This is not a child’s voice, nor is it an adult’s voice ventriloquizing the concerns of a child. Nor is it a poet describing an experience of childhood: we expect children to have vivid imaginations, but the interrogating spirit in evidence here, the assurance with which the voice moves through metaphor as easily as it makes connections between inner and outer worlds, demands another brand of self-knowledge, or at least a longing for self-knowledge, that only comes with age. What is happening in these stanzas—and why, to my ear, they touch the poem with an air of uncanniness—is the merging of the adult and the child into a singular moment of self-discovery. They were always merged, of course—that’s the paradox of time, that we both are and are not who we were—but here the insight becomes conscious, and the thrill for the reader is that we feel it move both ways: the poet has located the living image of the child that allows them to understand each other, and to understand together their shared process of growth—of conversion. This is the same double movement Octavio Paz saw as animating Wordsworth’s Prelude, where “the passage to maturity is also a return to childhood”; it is corroborated by something Gee herself says in an interview appended to the end of the book:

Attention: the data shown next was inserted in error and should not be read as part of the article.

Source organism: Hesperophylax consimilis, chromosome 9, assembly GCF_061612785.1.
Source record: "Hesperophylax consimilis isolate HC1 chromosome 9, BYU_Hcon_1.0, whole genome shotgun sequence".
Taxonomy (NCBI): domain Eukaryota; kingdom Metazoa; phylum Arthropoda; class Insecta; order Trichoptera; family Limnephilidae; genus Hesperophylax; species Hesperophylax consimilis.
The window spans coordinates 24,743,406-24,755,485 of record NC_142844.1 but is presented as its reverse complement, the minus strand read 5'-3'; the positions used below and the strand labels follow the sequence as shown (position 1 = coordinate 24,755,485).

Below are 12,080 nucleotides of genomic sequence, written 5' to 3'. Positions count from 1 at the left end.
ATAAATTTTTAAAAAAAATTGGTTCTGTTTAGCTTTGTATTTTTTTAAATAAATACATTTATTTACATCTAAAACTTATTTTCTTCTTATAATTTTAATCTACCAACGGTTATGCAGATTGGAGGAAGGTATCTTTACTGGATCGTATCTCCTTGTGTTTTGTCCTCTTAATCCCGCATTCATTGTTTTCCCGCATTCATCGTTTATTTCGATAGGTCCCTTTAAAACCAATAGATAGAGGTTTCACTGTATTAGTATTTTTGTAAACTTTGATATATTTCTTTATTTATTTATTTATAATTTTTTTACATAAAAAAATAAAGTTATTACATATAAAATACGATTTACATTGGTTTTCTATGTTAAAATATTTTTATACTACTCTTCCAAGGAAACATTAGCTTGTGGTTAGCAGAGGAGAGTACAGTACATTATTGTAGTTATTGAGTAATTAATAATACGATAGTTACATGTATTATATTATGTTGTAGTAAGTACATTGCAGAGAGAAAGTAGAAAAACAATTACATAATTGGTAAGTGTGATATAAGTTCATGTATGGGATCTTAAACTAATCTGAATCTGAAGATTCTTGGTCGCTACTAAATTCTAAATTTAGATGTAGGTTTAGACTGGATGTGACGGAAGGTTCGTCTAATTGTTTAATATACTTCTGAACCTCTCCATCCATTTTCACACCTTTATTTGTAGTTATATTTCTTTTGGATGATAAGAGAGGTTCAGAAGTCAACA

These poems are my trying to ask and answer the questions of what I am doing and who I am becoming in conversion. . . . I think I’m searching for a cohesive narrative that includes and perhaps explains this unexpected turn. I’m trying to see if the girl is the same since the convert was born, to see if the story is big enough to contain them both.

And elsewhere:

[T]he book is concerned with faith and identity because I’m living the tension of a change that is part of my life and my entire life. What does conversion mean for my past? What does it do to the “before?” Is there room for all the past and the present? Does a new ultimate concern mean a rejection of another?

By the time the poem slips out of the transtemporal moment I have tried to limn above and reestablishes itself in the past tense of memory, it seems to me that Gee has begun to answer her own rhetorical questions. “Weeks later we find the bags, slick / and rot-clouded”, the speaker reports, filled with “bloodless filaments / spiraling nowhere, pale as fingernails.” “Pale as fingernails” is an inspired comparison because it anchors the palingenesis motif in biology itself. Don’t think that this instance of regeneration is occurring solely in someone’s head, or even in their heart in its Semitic understanding as the seat of the emotional and spiritual life, the simile seems to imply—it is overtaking their entire body, down to the keratin that is continually expanding that body’s outer limits. The three concluding lines read as a retrieval, the poet resurfacing with the image of the bag like a diver clutches a pearl:

Every cell’s engine had waited for the light
we sealed out. Every multiplication